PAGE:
“Let’s say it and make it happen,” Lowell said. “Let’s build the culture and ecosystem here. We are the Blue Economy.”

Kay, whose Enspired Solutions company is based in East Lansing, said having the technology to make a Blue Economy businesses thrive “in a location that can link to some more areas” is critical. Kay — who also had a booth at Greilickville Harbor Park for BlueTech Demo Day on Monday afternoon — co-founded a company that breaks down PFAs in water into water, fluoride and simple non-toxic carbon compounds.

Kay said they will begin field product demonstrating in Michigan in the coming months, and just completed a funding round of $1.25 million to scale up the company.

“I wouldn’t mind having more of footprint for the company up here,” said Kay, noting her sister’s family and parents live in Traverse City. “I’m looking for manufacturing opportunities up here.”

Part of the panel discussion focused on challenges to adding innovative ideas and companies around the region’s ample freshwater.

Call prefaced his question to the panel by admitting that “housing and child care are always an issue” in northern Michigan and particularly Traverse City.

In addition to having a maker space, and access to fabricators and other services, education plays a big component.

Kay said having “a work force excited and energized by entrepreneurship” is key.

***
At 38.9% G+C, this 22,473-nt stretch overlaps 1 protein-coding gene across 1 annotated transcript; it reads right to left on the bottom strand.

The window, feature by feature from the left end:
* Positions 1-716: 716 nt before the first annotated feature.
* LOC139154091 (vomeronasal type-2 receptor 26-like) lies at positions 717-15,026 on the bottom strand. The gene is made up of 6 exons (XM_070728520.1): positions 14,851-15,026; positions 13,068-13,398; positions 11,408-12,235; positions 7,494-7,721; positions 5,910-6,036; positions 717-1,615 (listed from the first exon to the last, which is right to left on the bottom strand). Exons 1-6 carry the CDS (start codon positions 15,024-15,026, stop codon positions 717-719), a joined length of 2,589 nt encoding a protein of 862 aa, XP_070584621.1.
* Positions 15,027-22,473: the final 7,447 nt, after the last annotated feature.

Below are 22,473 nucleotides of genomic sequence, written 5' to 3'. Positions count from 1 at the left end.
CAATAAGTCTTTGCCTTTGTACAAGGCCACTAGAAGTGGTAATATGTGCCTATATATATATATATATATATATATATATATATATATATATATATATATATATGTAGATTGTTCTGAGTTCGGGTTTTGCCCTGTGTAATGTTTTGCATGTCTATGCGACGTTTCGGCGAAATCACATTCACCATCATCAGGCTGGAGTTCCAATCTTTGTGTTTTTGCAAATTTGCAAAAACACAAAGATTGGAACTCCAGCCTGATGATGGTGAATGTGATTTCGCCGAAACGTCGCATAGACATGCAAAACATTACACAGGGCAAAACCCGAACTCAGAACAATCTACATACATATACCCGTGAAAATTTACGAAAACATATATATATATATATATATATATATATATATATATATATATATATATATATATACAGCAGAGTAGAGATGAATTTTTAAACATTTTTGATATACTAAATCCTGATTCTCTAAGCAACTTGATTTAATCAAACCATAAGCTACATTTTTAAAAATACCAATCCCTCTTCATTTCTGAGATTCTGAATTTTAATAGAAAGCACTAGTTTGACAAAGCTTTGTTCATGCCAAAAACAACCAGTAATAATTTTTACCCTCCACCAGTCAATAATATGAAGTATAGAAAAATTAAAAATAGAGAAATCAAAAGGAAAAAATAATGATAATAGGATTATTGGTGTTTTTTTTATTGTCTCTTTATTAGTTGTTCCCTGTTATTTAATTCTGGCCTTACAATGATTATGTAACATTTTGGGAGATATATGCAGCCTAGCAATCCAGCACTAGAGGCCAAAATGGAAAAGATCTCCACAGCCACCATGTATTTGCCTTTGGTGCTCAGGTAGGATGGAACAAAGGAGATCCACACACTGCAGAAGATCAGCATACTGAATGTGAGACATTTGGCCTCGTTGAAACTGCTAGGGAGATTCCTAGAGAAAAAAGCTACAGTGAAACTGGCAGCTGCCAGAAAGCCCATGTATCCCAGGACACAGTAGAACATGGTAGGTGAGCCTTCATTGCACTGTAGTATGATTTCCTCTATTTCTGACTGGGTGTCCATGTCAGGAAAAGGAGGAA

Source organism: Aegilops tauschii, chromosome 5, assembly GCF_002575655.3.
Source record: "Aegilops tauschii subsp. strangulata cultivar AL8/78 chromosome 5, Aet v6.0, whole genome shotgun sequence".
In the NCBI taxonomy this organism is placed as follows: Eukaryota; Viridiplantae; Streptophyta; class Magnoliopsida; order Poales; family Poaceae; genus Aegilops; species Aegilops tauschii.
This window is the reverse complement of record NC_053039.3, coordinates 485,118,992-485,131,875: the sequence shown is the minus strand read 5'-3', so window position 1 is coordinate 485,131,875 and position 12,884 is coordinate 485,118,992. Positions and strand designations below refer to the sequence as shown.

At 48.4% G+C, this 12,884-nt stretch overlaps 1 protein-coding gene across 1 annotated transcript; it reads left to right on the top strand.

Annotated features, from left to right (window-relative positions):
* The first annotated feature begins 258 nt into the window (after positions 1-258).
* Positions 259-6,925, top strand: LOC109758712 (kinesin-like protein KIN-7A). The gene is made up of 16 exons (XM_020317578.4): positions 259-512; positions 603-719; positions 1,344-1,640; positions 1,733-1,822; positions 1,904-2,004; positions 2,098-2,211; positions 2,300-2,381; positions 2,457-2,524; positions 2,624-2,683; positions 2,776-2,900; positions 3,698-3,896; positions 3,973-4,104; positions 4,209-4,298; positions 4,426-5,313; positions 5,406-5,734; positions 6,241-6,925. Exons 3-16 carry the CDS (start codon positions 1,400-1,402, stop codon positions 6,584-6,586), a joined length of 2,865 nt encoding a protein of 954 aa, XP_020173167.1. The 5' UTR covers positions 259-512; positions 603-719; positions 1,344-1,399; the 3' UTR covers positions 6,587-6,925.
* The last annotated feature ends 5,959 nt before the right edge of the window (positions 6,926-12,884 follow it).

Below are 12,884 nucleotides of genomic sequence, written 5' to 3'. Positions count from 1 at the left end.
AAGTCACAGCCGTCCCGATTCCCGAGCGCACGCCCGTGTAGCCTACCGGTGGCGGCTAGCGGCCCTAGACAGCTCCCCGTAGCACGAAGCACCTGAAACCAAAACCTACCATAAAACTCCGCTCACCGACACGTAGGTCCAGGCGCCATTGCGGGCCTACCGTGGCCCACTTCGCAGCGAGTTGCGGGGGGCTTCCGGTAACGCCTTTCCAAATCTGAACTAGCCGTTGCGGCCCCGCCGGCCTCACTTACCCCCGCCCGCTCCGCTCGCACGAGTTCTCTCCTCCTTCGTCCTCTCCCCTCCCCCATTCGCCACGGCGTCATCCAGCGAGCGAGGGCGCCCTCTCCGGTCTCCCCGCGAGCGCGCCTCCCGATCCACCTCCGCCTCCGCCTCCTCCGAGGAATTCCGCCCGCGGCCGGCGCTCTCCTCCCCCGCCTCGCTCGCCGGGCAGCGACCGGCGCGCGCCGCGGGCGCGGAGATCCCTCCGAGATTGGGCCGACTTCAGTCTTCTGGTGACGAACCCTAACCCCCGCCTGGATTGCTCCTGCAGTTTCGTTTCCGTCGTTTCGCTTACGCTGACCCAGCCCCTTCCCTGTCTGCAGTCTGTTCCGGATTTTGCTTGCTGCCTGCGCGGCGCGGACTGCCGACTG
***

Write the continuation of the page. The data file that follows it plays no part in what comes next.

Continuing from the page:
Van Sumeren said that’s where NMC comes into the innovation in the Great Lakes equation. Van Sumeren replaced Hybrid Robotics President Matt Goddard, who, with fellow company founders, went quickly from NMC students to business entrepreneurs.

Van Sumeren said the traditional “16 credits for eight semesters”-degree model also doesn’t work as well because college students are different now. He said not only are students frequently older than in years past, they also are working full-time.

He said higher education students need to have plenty of non-traditional options as well as “credentials of value” to specific job skills. Van Sumeren said NMC also needs to continue to offer education “at scale and at real time” to keep up with innovation because “no economy exists without a competent workforce.”

NMC Vice President of Strategic Initiatives Jason Slade, who spoke before the panel began as the supporting sponsor, and Van Sumeren said the college has and will continue to make a significant investment in freshwater studies like its bachelor degree in marine technology — the only one in the country — in addition to the Great Lakes Maritime Academy.